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It seems amazonica is the defacto aws sdk wrapper, but it's a bit complicated internally imho. I cant see a way to efficiently mock it either. As far as I understood the Java SDK doesn't lend itself to testing either. There is which shows some nice examples how should a mock/stub sdk look like but it's not very complete and it's still just java not clj(s).


It does have an important tagline though: > Services should come with stubs


I can totally agree with it because recently I had to use the Route53 API and I had to construct some stubs myself by try and capturing the behaviour of the real API


I envision some AWS danielsz/system components - real and stub ones, maybe a separate credential provider component too - which provide an idiomatic clojure interface


Would anyone be interested helping out?


I have a super specialized implementation which only satisfies the needs of a very constrained micro project, but i can probably share that to illustrate what am i talking about


oh i hate amazonica! there's no documentation at all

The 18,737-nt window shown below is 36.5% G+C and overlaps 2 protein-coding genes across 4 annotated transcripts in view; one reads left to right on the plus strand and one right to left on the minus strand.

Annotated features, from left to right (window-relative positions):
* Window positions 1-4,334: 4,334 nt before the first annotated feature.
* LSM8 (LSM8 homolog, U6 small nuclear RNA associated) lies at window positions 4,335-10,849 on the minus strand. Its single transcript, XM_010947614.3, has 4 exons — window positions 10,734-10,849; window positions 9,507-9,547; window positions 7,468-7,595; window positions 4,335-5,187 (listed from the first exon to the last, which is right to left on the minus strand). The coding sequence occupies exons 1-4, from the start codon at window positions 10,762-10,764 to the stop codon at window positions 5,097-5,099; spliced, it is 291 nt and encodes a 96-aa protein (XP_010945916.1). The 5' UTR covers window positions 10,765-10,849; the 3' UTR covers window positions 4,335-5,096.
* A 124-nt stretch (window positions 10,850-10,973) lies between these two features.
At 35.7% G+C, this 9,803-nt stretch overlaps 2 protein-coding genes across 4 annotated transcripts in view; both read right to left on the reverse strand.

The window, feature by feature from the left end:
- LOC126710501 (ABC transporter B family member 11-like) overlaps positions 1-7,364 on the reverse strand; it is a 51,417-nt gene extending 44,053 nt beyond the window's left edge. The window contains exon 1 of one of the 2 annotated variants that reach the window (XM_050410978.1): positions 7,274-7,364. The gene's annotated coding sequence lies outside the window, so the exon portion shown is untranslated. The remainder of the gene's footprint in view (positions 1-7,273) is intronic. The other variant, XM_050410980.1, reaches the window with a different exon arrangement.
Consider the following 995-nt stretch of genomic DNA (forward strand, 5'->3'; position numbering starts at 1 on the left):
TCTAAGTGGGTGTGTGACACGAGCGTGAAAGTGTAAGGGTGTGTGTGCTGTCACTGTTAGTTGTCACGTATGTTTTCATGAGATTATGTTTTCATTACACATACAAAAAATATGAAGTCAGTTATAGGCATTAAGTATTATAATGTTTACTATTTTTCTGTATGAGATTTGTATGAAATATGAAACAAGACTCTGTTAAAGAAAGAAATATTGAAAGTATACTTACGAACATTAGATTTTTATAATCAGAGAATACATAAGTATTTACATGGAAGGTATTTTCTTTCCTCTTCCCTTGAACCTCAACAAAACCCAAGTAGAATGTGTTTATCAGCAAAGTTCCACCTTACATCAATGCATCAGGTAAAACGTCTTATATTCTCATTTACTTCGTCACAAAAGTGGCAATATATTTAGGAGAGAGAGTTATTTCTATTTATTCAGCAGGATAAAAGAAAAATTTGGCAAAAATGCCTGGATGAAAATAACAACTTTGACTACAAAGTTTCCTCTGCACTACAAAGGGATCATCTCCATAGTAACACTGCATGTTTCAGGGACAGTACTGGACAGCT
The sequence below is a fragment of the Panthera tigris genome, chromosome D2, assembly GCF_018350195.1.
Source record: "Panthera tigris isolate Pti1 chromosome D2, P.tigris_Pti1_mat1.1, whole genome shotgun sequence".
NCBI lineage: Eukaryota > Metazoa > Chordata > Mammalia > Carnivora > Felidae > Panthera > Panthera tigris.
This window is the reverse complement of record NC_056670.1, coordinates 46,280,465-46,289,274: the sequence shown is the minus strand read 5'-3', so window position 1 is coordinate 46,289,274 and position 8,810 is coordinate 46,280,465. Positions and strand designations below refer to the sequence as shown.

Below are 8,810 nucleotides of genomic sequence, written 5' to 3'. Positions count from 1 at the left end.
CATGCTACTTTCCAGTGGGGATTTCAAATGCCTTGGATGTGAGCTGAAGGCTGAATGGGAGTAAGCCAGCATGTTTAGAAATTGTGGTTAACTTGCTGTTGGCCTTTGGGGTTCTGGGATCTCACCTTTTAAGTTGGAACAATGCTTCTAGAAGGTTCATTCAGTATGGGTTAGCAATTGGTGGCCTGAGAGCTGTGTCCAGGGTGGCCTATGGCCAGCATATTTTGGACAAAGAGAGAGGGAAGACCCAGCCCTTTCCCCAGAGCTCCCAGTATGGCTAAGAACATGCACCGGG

@lmergen @onetom i'm wondering if you've looked at the amazonica implementation? amazonica is largely just automatically generating clojure functions around the java apis. see how set-client: iterates through client-methods, mechanically transforming them into clojure names, and then interning a fn that looks up and determines the best-method in the api to assign to the interned fn. You could probably implement a workable stub with a small fork of amazonica, to muck with the best-method wiring, perhaps changing it to a multimethod and so then you could extensibly return stubs


yeah that's correct, i've seen that


but then the AWS java SDK has very little documentation either


and their whole API is... a bit weird, at some places


and you can easily lose a day worth of productivity because of some weird bug